Another point he makes is one I have mentioned in the past. If a person is not healthy physically, emotionally, and (I would add) spiritually, getting healthy in those areas is a top priority:
Second, but not far down the list, is those of you who are allegedly preppers and have significant but able to be mitigated physical or emotional issues. Deal with them now, and first, before worrying about the rest. These sorts of issues take months -- and sometimes years -- to handle. The most-important assets you have in any bad situation are your mind and bodily stamina. If you are mentally unstable in any material way or physically challenged in a way you can address (e.g. you're fat and thus unable to undertake a hike of 10 or 20 miles with a heavy pack -- or run a few miles -- should the need arise) then fix that right now. Again, all the prepping in the world is immaterial if you don't survive long enough for your supplies and planning to matter.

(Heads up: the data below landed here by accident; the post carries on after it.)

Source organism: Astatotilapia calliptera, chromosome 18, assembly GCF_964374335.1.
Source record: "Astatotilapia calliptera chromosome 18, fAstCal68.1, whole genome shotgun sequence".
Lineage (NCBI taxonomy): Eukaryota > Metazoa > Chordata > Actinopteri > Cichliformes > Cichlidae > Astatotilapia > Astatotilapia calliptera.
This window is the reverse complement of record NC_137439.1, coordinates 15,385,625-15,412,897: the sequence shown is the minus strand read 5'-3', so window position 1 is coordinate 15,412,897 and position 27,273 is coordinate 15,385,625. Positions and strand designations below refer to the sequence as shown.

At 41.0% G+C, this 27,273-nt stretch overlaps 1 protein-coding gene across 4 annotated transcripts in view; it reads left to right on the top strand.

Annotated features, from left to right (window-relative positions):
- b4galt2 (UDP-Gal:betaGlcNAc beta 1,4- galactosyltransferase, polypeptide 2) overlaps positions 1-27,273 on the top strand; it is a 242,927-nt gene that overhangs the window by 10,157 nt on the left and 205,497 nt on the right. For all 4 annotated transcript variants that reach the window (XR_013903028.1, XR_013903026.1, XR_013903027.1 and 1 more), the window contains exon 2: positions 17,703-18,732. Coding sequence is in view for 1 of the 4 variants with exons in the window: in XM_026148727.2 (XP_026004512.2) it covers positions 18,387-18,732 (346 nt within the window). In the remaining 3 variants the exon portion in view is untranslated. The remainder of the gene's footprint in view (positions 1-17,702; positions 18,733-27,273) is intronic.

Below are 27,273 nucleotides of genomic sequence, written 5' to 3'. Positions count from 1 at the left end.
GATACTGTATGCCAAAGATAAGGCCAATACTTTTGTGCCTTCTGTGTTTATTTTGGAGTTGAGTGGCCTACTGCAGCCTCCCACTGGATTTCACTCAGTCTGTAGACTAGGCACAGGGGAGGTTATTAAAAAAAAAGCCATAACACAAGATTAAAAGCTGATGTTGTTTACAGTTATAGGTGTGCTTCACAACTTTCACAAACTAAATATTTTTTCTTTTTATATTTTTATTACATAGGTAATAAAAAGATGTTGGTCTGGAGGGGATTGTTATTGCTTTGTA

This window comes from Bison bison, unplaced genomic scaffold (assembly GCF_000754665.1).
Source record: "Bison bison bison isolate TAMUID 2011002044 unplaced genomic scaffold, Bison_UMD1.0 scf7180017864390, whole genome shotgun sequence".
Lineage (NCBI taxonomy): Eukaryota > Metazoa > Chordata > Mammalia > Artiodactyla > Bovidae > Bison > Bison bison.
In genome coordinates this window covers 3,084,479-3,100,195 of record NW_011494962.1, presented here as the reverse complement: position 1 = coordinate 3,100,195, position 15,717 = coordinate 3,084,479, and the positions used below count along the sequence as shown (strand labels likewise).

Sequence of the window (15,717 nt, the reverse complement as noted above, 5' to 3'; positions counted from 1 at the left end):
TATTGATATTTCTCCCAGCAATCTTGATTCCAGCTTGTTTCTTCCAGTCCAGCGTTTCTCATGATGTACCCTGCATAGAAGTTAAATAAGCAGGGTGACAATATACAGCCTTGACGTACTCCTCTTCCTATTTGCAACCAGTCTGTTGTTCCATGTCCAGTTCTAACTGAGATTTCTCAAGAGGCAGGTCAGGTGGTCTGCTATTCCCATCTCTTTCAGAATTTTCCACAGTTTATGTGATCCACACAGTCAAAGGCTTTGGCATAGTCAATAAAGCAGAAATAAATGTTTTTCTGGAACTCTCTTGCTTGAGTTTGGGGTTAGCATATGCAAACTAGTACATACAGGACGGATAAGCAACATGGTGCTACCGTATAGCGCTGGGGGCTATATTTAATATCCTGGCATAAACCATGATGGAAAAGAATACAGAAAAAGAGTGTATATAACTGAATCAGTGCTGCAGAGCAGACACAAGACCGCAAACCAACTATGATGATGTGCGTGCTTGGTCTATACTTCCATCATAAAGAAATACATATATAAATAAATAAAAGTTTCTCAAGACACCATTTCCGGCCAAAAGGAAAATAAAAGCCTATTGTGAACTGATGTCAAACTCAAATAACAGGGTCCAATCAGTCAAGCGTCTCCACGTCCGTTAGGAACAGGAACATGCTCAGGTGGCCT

At my age, it is realistic to make peace with mortality and some loss of physical prowess. I have a knee that has been bugging me for months -- possibly an MCL tear. A few years ago, I would have been over it in a week. My own personal survival in this life -- as some of you know -- has recently lost some of its appeal or whatever, but I still want to have something of a place of refuge and be a help and resource for family, friends and neighbors.
Updated to add the link to the second article "Common Personal Disasters".